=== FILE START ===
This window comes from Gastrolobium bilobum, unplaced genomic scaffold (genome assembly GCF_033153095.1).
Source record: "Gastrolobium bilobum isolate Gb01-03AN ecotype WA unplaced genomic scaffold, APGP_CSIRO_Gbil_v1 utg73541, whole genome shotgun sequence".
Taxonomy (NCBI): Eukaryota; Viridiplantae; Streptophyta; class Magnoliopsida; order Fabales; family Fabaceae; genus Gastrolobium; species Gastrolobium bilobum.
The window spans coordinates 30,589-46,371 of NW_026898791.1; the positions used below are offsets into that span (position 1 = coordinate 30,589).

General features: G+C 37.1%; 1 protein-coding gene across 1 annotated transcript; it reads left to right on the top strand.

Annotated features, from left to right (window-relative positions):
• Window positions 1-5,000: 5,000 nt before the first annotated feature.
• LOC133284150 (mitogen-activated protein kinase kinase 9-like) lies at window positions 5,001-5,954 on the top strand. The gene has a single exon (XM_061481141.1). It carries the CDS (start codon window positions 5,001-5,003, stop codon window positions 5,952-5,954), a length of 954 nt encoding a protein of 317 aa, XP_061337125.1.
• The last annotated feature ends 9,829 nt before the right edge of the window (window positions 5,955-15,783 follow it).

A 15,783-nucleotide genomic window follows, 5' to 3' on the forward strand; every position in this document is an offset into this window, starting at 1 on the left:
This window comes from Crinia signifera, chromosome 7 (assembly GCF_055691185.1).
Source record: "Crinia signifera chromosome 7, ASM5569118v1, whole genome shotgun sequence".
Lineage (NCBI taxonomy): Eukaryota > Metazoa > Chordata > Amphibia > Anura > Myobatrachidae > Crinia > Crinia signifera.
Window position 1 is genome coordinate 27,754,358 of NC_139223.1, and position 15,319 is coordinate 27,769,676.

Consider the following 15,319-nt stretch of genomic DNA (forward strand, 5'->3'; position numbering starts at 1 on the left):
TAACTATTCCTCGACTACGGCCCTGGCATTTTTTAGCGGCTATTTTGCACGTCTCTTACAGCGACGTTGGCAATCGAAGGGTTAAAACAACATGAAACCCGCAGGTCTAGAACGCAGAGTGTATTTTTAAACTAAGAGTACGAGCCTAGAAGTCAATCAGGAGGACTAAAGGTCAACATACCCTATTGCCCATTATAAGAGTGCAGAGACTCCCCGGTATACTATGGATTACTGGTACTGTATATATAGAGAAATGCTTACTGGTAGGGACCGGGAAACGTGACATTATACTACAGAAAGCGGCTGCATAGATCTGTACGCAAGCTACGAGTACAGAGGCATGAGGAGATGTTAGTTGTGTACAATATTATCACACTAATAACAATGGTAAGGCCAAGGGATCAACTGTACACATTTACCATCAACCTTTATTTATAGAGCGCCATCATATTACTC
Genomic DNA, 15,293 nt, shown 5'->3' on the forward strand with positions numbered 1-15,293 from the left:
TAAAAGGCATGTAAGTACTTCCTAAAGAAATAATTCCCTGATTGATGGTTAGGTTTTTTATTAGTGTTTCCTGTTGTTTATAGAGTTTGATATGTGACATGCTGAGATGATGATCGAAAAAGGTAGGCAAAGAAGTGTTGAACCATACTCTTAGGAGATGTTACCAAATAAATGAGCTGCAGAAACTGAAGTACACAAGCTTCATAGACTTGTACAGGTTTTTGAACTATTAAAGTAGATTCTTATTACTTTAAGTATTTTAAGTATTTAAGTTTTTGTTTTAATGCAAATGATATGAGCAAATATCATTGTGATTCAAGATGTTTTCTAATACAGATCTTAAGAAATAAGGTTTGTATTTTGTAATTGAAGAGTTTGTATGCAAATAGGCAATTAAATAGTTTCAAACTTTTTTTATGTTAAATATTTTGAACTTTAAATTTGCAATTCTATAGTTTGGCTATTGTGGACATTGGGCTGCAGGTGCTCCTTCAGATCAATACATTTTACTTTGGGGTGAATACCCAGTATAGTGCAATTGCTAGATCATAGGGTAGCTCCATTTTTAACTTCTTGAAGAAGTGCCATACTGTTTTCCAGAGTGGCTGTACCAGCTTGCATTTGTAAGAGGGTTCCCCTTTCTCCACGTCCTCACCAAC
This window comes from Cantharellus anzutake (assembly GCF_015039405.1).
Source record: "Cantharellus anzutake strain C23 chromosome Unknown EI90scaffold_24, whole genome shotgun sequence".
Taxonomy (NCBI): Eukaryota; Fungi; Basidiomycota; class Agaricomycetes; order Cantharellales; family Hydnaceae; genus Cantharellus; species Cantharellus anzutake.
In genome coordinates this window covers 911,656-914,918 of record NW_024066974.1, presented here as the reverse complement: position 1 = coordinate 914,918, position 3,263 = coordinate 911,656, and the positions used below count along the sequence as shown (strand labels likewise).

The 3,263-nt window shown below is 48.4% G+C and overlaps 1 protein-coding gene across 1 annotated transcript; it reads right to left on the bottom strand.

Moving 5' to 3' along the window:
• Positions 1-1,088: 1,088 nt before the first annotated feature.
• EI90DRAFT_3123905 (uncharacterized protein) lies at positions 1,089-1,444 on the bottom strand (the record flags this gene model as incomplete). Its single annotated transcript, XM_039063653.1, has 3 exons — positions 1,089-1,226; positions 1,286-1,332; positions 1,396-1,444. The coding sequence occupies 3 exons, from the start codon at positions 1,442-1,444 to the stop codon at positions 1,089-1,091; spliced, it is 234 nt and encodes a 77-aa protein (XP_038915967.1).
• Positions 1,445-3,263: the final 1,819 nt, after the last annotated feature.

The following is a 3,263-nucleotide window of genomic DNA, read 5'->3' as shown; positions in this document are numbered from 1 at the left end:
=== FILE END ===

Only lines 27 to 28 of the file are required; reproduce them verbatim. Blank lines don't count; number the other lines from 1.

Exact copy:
• Positions 1,445-3,263: the final 1,819 nt, after the last annotated feature.

The following is a 3,263-nucleotide window of genomic DNA, read 5'->3' as shown; positions in this document are numbered from 1 at the left end: